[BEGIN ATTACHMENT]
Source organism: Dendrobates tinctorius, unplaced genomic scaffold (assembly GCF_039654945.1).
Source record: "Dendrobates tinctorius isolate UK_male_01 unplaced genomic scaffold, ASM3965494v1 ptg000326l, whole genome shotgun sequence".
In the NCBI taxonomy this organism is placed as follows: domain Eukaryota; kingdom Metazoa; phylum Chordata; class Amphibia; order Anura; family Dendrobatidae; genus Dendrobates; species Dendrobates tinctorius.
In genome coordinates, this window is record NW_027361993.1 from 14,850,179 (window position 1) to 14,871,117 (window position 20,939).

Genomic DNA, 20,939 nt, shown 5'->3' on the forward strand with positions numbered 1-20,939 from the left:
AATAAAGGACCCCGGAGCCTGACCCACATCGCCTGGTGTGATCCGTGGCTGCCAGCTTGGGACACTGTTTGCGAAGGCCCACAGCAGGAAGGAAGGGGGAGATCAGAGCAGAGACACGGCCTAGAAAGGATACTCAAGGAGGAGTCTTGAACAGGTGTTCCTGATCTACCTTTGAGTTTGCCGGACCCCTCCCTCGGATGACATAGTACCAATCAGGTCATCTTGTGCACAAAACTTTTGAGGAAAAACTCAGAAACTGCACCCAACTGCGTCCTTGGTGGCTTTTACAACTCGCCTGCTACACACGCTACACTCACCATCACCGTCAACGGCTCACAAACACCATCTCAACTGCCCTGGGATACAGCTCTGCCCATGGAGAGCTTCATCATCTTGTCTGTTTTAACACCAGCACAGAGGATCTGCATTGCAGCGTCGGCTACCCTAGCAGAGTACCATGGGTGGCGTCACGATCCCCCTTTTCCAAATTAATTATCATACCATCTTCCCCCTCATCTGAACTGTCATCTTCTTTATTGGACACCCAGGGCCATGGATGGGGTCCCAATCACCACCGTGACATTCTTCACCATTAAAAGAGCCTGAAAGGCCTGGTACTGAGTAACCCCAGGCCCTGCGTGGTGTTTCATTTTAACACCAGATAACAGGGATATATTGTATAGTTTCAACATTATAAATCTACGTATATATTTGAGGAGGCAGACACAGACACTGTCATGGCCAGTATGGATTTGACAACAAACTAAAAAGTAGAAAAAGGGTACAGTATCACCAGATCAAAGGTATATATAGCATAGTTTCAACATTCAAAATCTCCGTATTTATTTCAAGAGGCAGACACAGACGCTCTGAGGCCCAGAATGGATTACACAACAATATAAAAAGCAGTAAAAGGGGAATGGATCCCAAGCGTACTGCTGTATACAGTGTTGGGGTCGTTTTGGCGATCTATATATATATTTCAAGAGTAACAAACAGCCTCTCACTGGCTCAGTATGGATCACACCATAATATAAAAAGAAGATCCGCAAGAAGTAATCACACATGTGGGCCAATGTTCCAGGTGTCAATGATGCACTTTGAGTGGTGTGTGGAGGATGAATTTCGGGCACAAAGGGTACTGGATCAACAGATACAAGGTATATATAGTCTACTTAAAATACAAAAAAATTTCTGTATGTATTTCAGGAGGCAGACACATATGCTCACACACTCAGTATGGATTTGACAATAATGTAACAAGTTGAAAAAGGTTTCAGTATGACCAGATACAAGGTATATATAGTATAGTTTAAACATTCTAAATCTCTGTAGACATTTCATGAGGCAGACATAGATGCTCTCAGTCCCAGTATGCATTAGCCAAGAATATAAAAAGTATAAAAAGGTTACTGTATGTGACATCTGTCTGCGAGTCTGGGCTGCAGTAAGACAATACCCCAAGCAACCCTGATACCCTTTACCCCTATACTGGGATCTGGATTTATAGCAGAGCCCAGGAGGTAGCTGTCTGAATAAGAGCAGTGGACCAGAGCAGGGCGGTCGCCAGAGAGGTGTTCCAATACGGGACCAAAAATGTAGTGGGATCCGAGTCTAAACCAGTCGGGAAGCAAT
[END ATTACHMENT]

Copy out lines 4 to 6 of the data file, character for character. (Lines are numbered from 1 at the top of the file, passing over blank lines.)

In genome coordinates, this window is record NW_027361993.1 from 14,850,179 (window position 1) to 14,871,117 (window position 20,939).

Genomic DNA, 20,939 nt, shown 5'->3' on the forward strand with positions numbered 1-20,939 from the left:
AATAAAGGACCCCGGAGCCTGACCCACATCGCCTGGTGTGATCCGTGGCTGCCAGCTTGGGACACTGTTTGCGAAGGCCCACAGCAGGAAGGAAGGGGGAGATCAGAGCAGAGACACGGCCTAGAAAGGATACTCAAGGAGGAGTCTTGAACAGGTGTTCCTGATCTACCTTTGAGTTTGCCGGACCCCTCCCTCGGATGACATAGTACCAATCAGGTCATCTTGTGCACAAAACTTTTGAGGAAAAACTCAGAAACTGCACCCAACTGCGTCCTTGGTGGCTTTTACAACTCGCCTGCTACACACGCTACACTCACCATCACCGTCAACGGCTCACAAACACCATCTCAACTGCCCTGGGATACAGCTCTGCCCATGGAGAGCTTCATCATCTTGTCTGTTTTAACACCAGCACAGAGGATCTGCATTGCAGCGTCGGCTACCCTAGCAGAGTACCATGGGTGGCGTCACGATCCCCCTTTTCCAAATTAATTATCATACCATCTTCCCCCTCATCTGAACTGTCATCTTCTTTATTGGACACCCAGGGCCATGGATGGGGTCCCAATCACCACCGTGACATTCTTCACCATTAAAAGAGCCTGAAAGGCCTGGTACTGAGTAACCCCAGGCCCTGCGTGGTGTTTCATTTTAACACCAGATAACAGGGATATATTGTATAGTTTCAACATTATAAATCTACGTATATATTTGAGGAGGCAGACACAGACACTGTCATGGCCAGTATGGATTTGACAACAAACTAAAAAGTAGAAAAAGGGTACAGTATCACCAGATCAAAGGTATATATAGCATAGTTTCAACATTCAAAATCTCCGTATTTATTTCAAGAGGCAGACACAGACGCTCTGAGGCCCAGAATGGATTACACAACAATATAAAAAGCAGTAAAAGGGGAATGGATCCCAAGCGTACTGCTGTATACAGTGTTGGGGTCGTTTTGGCGATCTATATATATATTTCAAGAGTAACAAACAGCCTCTCACTGGCTCAGTATGGATCACACCATAATATAAAAAGAAGATCCGCAAGAAGTAATCACACATGTGGGCCAATGTTCCAGGTGTCAATGATGCACTTTGAGTGGTGTGTGGAGGATGAATTTCGGGCACAAAGGGTACTGGATCAACAGATACAAGGTATATATAGTCTACTTAAAATACAAAAAAATTTCTGTATGTATTTCAGGAGGCAGACACATATGCTCACACACTCAGTATGGATTTGACAATAATGTAACAAGTTGAAAAAGGTTTCAGTATGACCAGATACAAGGTATATATAGTATAGTTTAAACATTCTAAATCTCTGTAGACATTTCATGAGGCAGACATAGATGCTCTCAGTCCCAGTATGCATTAGCCAAGAATATAAAAAGTATAAAAAGGTTACTGTATGTGACATCTGTCTGCGAGTCTGGGCTGCAGTAAGACAATACCCCAAGCAACCCTGATACCCTTTACCCCTATACTGGGATCTGGATTTATAGCAGAGCCCAGGAGGTAGCTGTCTGAATAAGAGCAGTGGACCAGAGCAGGGCGGTCGCCAGAGAGGTGTTCCAATACGGGACCAAAAATGTAGTGGGATCCGAGTCTAAACCAGTCGGGAAGCAAT